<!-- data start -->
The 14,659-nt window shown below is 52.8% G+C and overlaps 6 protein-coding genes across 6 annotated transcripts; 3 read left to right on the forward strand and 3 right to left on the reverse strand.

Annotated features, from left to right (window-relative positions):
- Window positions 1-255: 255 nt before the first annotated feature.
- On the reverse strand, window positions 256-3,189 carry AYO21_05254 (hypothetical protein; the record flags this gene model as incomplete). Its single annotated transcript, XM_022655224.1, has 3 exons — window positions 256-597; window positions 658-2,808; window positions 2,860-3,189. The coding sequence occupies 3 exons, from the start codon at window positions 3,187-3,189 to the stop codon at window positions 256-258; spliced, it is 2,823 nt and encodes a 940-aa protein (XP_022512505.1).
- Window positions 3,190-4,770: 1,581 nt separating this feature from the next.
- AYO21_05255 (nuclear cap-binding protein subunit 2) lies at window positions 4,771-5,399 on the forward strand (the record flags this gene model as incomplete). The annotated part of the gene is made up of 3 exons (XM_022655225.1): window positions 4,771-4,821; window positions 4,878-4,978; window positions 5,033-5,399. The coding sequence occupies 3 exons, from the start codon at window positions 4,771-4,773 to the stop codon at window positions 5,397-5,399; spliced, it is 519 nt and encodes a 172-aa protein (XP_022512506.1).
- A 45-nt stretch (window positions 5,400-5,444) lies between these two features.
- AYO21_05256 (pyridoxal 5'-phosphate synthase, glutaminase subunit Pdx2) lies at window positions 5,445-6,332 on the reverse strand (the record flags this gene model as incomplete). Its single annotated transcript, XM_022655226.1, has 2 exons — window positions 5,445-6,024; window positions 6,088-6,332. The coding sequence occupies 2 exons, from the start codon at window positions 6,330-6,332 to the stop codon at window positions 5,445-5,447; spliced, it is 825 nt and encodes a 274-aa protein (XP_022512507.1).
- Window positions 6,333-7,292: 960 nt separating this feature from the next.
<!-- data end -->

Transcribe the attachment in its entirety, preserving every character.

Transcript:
The 14,659-nt window shown below is 52.8% G+C and overlaps 6 protein-coding genes across 6 annotated transcripts; 3 read left to right on the forward strand and 3 right to left on the reverse strand.

Annotated features, from left to right (window-relative positions):
- Window positions 1-255: 255 nt before the first annotated feature.
- On the reverse strand, window positions 256-3,189 carry AYO21_05254 (hypothetical protein; the record flags this gene model as incomplete). Its single annotated transcript, XM_022655224.1, has 3 exons — window positions 256-597; window positions 658-2,808; window positions 2,860-3,189. The coding sequence occupies 3 exons, from the start codon at window positions 3,187-3,189 to the stop codon at window positions 256-258; spliced, it is 2,823 nt and encodes a 940-aa protein (XP_022512505.1).
- Window positions 3,190-4,770: 1,581 nt separating this feature from the next.
- AYO21_05255 (nuclear cap-binding protein subunit 2) lies at window positions 4,771-5,399 on the forward strand (the record flags this gene model as incomplete). The annotated part of the gene is made up of 3 exons (XM_022655225.1): window positions 4,771-4,821; window positions 4,878-4,978; window positions 5,033-5,399. The coding sequence occupies 3 exons, from the start codon at window positions 4,771-4,773 to the stop codon at window positions 5,397-5,399; spliced, it is 519 nt and encodes a 172-aa protein (XP_022512506.1).
- A 45-nt stretch (window positions 5,400-5,444) lies between these two features.
- AYO21_05256 (pyridoxal 5'-phosphate synthase, glutaminase subunit Pdx2) lies at window positions 5,445-6,332 on the reverse strand (the record flags this gene model as incomplete). Its single annotated transcript, XM_022655226.1, has 2 exons — window positions 5,445-6,024; window positions 6,088-6,332. The coding sequence occupies 2 exons, from the start codon at window positions 6,330-6,332 to the stop codon at window positions 5,445-5,447; spliced, it is 825 nt and encodes a 274-aa protein (XP_022512507.1).
- Window positions 6,333-7,292: 960 nt separating this feature from the next.